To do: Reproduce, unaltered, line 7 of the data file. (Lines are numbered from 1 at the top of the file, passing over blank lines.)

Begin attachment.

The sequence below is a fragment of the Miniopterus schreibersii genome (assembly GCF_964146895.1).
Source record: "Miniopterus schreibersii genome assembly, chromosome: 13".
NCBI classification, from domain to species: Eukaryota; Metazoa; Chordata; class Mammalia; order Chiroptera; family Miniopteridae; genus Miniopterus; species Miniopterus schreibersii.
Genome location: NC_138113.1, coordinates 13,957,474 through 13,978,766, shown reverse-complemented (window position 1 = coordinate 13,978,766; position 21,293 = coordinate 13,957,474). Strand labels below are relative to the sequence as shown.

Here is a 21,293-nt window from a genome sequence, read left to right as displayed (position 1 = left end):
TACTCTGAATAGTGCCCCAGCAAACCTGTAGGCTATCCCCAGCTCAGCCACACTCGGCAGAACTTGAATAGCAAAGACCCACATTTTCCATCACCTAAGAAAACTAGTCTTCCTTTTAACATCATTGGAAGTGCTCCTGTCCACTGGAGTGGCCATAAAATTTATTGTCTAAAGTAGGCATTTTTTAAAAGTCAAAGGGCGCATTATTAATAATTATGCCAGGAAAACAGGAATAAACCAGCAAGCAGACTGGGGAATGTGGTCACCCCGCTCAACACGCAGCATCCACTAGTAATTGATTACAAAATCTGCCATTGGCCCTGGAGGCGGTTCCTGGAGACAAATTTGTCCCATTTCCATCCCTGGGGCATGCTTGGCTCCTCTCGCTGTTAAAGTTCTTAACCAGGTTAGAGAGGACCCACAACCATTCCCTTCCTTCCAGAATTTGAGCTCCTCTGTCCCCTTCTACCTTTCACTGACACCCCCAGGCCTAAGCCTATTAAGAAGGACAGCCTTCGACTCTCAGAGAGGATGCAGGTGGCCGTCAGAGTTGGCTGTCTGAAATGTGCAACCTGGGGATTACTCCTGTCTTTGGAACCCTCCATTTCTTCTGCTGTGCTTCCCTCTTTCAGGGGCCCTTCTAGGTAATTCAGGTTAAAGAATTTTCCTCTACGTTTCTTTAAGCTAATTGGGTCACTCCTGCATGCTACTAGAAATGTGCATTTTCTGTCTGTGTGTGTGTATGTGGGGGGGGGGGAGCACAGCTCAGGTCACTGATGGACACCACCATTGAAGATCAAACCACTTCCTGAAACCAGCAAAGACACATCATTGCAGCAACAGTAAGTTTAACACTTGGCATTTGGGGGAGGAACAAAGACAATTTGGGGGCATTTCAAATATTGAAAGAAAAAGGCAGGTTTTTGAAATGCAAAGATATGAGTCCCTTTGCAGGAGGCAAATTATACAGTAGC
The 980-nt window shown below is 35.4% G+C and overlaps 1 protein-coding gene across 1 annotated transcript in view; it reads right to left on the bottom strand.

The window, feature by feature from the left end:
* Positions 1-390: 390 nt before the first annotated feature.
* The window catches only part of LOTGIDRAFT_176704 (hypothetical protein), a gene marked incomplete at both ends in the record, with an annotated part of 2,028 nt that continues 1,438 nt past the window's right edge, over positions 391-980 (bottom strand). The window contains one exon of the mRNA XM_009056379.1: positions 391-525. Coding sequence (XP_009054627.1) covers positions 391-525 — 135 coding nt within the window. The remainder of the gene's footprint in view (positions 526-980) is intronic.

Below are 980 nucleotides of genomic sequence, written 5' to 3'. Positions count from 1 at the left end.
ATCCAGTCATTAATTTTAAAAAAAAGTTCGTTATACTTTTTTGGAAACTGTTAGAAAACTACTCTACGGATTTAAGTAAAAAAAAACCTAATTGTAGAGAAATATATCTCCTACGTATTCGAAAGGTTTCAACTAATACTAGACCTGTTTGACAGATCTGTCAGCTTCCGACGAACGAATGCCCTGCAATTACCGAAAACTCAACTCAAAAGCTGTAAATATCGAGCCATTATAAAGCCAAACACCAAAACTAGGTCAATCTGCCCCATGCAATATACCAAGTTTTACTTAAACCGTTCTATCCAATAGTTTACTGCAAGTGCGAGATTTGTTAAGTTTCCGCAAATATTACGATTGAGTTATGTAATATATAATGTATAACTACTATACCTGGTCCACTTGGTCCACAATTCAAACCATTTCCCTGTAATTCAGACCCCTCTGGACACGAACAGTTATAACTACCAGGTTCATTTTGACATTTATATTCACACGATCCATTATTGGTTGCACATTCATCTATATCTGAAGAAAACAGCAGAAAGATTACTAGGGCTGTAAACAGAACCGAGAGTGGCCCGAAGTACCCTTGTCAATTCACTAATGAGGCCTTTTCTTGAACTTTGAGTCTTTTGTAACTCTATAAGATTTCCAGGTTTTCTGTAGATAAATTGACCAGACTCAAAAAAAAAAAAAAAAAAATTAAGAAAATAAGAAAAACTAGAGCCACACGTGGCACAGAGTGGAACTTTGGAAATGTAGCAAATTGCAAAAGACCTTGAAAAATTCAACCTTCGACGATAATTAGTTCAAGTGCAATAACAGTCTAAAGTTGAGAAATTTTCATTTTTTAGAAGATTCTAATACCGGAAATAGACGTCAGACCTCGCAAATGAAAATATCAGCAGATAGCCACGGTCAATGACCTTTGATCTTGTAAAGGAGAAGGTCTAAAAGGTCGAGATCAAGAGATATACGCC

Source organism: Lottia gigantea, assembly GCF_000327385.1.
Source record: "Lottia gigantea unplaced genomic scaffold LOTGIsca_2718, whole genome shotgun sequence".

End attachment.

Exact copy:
The 980-nt window shown below is 35.4% G+C and overlaps 1 protein-coding gene across 1 annotated transcript in view; it reads right to left on the bottom strand.